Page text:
Tuesday, July 12, 2011
BOOK REVIEW: Songs of The Earth
Author: Elspeth Cooper
Release Date: July 2011
From the editor who brought you Joe Abercrombie, Patrick Rothfuss and Kristin Cashore: Elspeth Cooper is our next fantasy star.
Gair is under a death sentence. He can hear music - music with power - and in the Holy City that means only one thing: he s a witch and he s going to be burnt at the stake. Even if he could escape, the Church Knights and their witchfinder would be hot on his heels while his burgeoning power threatens to tear him apart from within.
There is no hope...none, but a secret order, themselves persecuted almost to destruction. If Gair can escape, if he can master his own growing, dangerous abilities, if he can find the guardians of the Veil, then maybe he will be safe.
Or maybe he ll discover that his fight has only just begun.
ABOUT THE AUTHOR
Elspeth Cooper (Ellie) was born and raised in Newcastle upon Tyne. Ever since she was read Ivanhoe as a bedtime story, she has been fascinated by storytelling, even declining a place at university because she was more interested in writing than studying - much to her parents' chagrin. Now her lifelong fascination with language has been put into practice with SONGS OF THE EARTH, her first novel and the first of The Wild Hunt series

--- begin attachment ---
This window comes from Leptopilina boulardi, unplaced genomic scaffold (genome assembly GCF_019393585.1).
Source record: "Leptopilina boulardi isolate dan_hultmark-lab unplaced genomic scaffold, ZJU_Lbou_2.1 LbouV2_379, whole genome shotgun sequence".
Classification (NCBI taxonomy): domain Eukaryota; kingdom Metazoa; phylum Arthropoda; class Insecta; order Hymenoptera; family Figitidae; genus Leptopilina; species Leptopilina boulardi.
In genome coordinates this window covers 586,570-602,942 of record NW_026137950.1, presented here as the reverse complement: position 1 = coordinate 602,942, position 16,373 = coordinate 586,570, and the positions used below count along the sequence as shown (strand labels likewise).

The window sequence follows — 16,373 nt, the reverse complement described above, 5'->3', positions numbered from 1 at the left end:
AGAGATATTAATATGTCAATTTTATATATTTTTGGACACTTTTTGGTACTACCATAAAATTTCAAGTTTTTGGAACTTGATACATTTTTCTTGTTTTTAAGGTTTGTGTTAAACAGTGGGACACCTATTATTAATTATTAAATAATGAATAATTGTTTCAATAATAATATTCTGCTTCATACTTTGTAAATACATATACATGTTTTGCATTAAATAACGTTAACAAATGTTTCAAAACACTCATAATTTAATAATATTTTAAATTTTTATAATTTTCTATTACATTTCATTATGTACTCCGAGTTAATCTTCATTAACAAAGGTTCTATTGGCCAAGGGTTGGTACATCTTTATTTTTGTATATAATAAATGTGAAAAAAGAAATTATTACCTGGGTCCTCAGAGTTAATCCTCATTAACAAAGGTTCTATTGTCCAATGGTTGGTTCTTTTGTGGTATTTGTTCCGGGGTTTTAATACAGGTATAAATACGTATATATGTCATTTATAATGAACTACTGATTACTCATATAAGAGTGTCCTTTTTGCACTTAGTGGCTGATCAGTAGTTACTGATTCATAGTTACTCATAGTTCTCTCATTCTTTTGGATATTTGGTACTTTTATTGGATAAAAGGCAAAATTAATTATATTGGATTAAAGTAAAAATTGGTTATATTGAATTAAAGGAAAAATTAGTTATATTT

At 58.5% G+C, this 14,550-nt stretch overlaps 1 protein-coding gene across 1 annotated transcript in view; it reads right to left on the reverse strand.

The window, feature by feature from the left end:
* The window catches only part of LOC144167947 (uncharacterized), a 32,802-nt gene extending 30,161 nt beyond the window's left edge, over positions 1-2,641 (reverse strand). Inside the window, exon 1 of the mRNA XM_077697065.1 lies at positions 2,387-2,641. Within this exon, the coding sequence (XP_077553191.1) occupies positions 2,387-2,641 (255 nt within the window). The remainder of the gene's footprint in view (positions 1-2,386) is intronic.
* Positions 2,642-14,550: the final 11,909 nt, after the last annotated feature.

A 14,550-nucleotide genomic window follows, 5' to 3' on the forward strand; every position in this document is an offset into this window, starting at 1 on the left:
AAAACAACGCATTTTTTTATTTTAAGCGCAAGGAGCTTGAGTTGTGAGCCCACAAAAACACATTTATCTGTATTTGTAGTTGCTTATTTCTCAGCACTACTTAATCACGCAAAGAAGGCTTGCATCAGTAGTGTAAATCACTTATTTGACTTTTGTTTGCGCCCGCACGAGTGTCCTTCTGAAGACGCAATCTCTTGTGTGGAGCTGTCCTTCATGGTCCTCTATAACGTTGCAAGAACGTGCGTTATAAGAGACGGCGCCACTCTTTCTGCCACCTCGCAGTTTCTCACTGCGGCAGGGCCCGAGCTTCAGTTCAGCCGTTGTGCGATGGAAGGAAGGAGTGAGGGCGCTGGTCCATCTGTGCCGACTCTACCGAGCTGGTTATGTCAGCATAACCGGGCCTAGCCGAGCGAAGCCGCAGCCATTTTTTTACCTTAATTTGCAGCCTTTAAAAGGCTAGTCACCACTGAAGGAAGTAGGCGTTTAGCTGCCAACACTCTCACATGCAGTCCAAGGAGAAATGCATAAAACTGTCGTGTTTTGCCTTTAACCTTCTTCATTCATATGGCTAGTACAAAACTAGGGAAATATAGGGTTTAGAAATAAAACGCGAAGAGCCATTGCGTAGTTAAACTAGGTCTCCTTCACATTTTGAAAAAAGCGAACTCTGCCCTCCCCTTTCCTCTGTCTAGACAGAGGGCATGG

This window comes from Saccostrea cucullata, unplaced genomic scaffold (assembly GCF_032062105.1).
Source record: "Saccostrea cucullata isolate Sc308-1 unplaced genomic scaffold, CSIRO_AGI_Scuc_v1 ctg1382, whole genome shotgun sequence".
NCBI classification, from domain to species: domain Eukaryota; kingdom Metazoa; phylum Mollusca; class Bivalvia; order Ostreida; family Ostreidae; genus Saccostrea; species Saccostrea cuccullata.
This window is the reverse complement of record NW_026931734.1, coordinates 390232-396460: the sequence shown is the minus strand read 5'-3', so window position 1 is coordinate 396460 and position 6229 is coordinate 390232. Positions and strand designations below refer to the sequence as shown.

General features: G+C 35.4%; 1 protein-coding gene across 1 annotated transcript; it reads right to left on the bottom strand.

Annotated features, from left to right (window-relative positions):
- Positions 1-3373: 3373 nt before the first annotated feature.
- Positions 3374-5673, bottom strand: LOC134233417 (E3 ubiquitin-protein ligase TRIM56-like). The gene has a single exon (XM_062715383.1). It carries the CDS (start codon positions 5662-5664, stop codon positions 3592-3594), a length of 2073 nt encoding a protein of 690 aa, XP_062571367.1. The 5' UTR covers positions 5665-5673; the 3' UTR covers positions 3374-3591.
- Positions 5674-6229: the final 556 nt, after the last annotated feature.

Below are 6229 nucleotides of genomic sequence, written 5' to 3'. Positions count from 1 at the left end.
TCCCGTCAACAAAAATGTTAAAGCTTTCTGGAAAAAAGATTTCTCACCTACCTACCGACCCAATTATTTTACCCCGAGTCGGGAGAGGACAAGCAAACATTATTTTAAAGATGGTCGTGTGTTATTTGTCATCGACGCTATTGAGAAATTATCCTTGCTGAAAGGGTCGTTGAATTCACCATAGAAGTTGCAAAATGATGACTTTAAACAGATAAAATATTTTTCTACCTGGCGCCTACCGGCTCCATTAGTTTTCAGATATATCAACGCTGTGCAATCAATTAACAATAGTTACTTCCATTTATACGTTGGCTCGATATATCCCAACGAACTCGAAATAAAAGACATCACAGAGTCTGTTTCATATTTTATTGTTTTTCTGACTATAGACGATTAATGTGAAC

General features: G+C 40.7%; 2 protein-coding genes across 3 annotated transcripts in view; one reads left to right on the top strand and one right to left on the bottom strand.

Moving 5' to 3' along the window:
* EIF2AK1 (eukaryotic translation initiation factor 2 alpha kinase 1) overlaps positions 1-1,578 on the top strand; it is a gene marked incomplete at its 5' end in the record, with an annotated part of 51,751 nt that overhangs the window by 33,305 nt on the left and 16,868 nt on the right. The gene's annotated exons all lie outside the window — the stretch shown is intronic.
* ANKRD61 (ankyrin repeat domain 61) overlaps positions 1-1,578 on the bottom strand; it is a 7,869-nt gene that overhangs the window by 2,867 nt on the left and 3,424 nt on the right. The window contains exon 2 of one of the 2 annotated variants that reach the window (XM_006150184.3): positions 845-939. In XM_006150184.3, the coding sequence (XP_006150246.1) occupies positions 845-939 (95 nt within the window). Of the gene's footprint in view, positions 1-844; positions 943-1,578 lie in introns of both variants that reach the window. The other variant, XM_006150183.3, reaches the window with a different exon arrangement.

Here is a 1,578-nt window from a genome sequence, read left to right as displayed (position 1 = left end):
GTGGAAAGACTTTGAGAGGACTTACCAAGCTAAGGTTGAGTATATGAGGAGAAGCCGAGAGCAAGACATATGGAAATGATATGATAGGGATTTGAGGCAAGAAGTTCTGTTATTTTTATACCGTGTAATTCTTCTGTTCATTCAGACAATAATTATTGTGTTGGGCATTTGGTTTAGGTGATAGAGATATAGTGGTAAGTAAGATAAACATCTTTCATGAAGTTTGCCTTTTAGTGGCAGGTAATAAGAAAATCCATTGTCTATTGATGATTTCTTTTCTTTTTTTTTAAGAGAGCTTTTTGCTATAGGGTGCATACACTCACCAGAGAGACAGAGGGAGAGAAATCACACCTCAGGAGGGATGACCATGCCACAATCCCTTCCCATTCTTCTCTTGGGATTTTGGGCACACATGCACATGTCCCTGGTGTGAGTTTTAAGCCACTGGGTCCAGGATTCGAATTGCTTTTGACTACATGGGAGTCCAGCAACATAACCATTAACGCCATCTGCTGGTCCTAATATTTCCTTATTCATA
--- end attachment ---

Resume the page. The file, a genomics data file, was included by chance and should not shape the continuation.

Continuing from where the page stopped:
The novel follows the adventures of Gair, accused of witchcraft, who escapes with the help of Alderaan who takes a kind of magic school in islands to improve your use of the Canto. The song is a power that some people have to hear the song of the earth and to transform it into all sorts of magical things: wind, healing, transformation into animals ... and that in turn can be connected to other songs to increase their power.
Songs of the Earth may be a fantasy tale with magic, strange creatures and a hidden world beyond ours, but it's the characters that drive it forward. Gair is, of course, the hero of the tale, and one that is exceptionally strong at what he can do. However, he's got the recognisable background of orphan who doesn't know his parents - a sure sign that he's destined for greatness. But Gair is an interesting character, one that has never had a home and has had to hide his magical powers from everyone around him.
Songs of the Earth is very well written and sufficiently involving with strong characterisation. It doesn't pull out too many surprises at this stage, the first book in the inevitable trilogy clearly doing all the scene setting, but striking a good balance between Gair's coming-of-age story and keeping up the key players and developments in the various locations. At the same time it avoids the worst sword and sorcery excesses and medieval "forsooth" dialogue of the genre, feeling fresher and much more naturalistic in a setting that is historically familiar, but also has resonance with present-day religious fundamentalism. A good start, an enjoyable read, and now that the setting has been well-established, there's the promise of a lot more to come.